The border between the southwest side of Aurora and Montgomery has always been fuzzy to most people.
Children from this part of Aurora routinely attended Montgomery School, and Montgomery Catholics sent their children to St. Peter’s School in Aurora. So this story about the “Old Stove Works” contains a lot of Montgomery history, even though it was located nearby in Aurora.
Businesses in both Montgomery and Aurora drew their labor force from the same pool. The old-timers, whose breadwinner worked there, usually referred to the Rathbone, Sard & Company, as the Stove Works.
In the late 1800s, the company—located in Albany, New York and looking to expand—began scouting the area for a building site. Even in those days, cities were offering incentives to attract new industries, expecting the tax base would expand and pay dividends on those incentives. Probably much like TIF districts do today. Both Joliet and Elgin were competing for the factory.
A committee was formed to negotiate with the company. They came up with a plan, which included offering 15 acres of free land, $60,000 in cash and adequate railroad facilities. They also promised sewer and water mains, a streetcar to the door, gas mains, and good freight rates. In exchange the company would build a $350,000 factory and employ 500 people.
In order to raise the $60,000, the committee secured options on 150 acres of land on the CB&Q line. 15 acres of this was to be given to the stove works, 10 for other possible manufacturers, 10 for railroad sidings, and the rest divided up into 500 city lots to be sold for $200 each. These 500 lots would bring in $100,000 to offset the $60,000 offered to the stove company for other expenses.
In the first 30 minutes, half of the lots were sold, and by the next day all of them were gone. It was expected that after the factory was built, the lots would increase in value.
The plan was wildly successful. Throughout the country it became known as the “Aurora Plan.” It would be interesting to know if the citizens were initially in favor of this plan, or if they complained it was a waste of money.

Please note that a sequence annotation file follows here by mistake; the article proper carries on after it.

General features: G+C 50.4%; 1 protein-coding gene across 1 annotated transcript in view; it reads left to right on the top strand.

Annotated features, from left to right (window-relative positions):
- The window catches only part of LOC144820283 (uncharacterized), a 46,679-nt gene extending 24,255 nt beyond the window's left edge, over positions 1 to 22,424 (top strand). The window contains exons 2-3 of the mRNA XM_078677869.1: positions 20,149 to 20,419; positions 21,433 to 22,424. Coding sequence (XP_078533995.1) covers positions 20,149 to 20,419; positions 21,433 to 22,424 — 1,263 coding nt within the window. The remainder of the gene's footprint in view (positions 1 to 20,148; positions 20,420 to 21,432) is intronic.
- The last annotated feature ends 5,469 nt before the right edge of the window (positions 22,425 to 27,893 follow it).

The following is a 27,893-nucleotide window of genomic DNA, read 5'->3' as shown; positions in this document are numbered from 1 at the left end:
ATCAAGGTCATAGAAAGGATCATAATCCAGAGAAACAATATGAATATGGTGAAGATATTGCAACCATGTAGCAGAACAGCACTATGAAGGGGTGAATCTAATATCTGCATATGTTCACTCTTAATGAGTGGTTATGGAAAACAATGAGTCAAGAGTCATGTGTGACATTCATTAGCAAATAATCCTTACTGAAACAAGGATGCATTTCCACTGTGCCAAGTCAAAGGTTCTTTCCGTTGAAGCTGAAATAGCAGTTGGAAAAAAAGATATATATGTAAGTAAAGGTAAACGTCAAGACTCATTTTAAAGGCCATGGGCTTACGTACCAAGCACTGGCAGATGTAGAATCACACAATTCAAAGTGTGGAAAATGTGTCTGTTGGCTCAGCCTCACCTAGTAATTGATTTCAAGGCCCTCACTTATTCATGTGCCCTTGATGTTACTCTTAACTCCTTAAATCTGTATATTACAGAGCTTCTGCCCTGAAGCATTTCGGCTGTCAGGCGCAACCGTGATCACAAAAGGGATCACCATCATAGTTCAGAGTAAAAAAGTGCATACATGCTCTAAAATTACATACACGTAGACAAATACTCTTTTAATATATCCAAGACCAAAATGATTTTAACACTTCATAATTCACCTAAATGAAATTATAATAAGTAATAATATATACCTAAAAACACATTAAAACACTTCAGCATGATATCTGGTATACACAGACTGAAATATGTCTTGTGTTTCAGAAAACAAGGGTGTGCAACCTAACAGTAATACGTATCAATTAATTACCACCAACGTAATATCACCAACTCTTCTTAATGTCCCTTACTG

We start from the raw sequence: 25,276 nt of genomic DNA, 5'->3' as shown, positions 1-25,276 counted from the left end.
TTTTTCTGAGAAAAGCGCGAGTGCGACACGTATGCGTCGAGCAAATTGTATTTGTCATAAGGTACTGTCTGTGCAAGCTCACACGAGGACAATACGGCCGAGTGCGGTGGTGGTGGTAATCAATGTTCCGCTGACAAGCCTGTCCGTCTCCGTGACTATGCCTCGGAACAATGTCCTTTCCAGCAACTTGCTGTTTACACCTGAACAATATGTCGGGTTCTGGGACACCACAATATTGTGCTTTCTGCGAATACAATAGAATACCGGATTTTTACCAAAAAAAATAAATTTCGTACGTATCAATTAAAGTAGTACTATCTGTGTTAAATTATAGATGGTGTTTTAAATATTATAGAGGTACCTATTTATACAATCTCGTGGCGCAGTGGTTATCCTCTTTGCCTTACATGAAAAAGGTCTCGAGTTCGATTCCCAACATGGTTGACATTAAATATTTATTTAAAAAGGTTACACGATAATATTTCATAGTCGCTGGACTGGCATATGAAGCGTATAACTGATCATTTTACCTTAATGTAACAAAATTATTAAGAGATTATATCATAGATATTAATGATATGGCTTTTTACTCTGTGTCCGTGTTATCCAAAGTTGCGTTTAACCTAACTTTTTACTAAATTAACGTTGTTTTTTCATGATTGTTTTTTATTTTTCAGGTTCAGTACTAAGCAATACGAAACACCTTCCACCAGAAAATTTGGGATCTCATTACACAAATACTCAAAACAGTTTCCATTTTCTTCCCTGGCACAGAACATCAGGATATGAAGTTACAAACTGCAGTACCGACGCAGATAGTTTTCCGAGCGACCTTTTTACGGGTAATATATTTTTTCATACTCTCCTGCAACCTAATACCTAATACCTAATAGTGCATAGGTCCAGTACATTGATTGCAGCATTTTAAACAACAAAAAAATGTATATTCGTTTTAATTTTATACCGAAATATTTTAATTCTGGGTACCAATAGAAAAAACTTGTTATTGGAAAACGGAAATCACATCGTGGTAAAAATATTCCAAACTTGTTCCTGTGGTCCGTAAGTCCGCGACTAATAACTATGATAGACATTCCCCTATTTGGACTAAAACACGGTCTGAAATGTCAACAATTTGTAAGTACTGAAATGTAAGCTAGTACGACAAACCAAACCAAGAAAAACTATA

The stove works was built in 1893 and did a flourishing business until 1925. Of course, Montgomery benefited from this factory, too. A fair number of its citizens drew a paycheck there. Early city directories give the names and occupations of the family members and among these names are Felix Michaels, who would later buy the store in Montgomery and—along with his brother Barney—operate .
Young Dick Mosley was 16 when he got a job in the foundry there. And even though he didn’t work there long, it probably helped him to buy the car he would use to court .
New technology was being developed and the demand for the coal and wood burning stoves declined. Soon the company began to manufacture gas stoves and a popular model had a side oven, and tall legs that brought it up to cooking height. They came in white porcelain, some trimmed with green.
There were no temperature gauges and the housewife had to judge the heat of the oven by putting her hand in it. It probably took more than a few burned, soggy biscuits before the right temperature was established.
Changing technology is always hard on the working man. To prepare themselves for the changing world, past generations of high school students studied such subjects as Foundry, Forge, Machine Shop, and Printing, in ‘boys only’ technical schools. Girls and boys both attended vocational schools to learn work skills.
Many of those subjects would have no application in today’s workplace. The next new technology is already here and the schools are scrambling to prepare the students who will determine our future.
Various companies occupied the “Old Stove Works” manufacturing complex over the years. There was a very eclectic mixture of small companies. Better Brushes was there in the 1940s, as well as Processed Plastics and Saunders Tool and Die. Added to the mix were Ralston Grocery Distributors, Lacone Plastics, Fitzwell Windows, and a company selling G.E. Products. These companies furnished employment for hundreds of area families.
Sadly, in later years many of the long-time foundry workers developed an illness they called Molder’s TB, and they ended their days in a tuberculosis sanitarium. Today it is identified as Mesothelioma, and precautions are taken to prevent it.
One Christmas Eve in the early 1980s, a raging fire wiped out the entire block. The huge timbers smoldered for days. The last factory to occupy the building at the time of the fire was J. B. Industries, manufacturers of pumps and valves. The last reminder of one of the world’s largest stove manufacturers was gone.
Antique dealers prize the big cast iron cooking stoves and the daintier parlor stoves with the Acorn emblem. (Check your garage and see if there is one hidden away in a back corner.) In good condition (and even not-so-good), they can be found on the auction web sites. One was recently listed for four thousand dollars.
Editor's Note: Our Rich History is moving. Look for Pat Torrance's column every Thursday, starting next week on Montgomery Patch.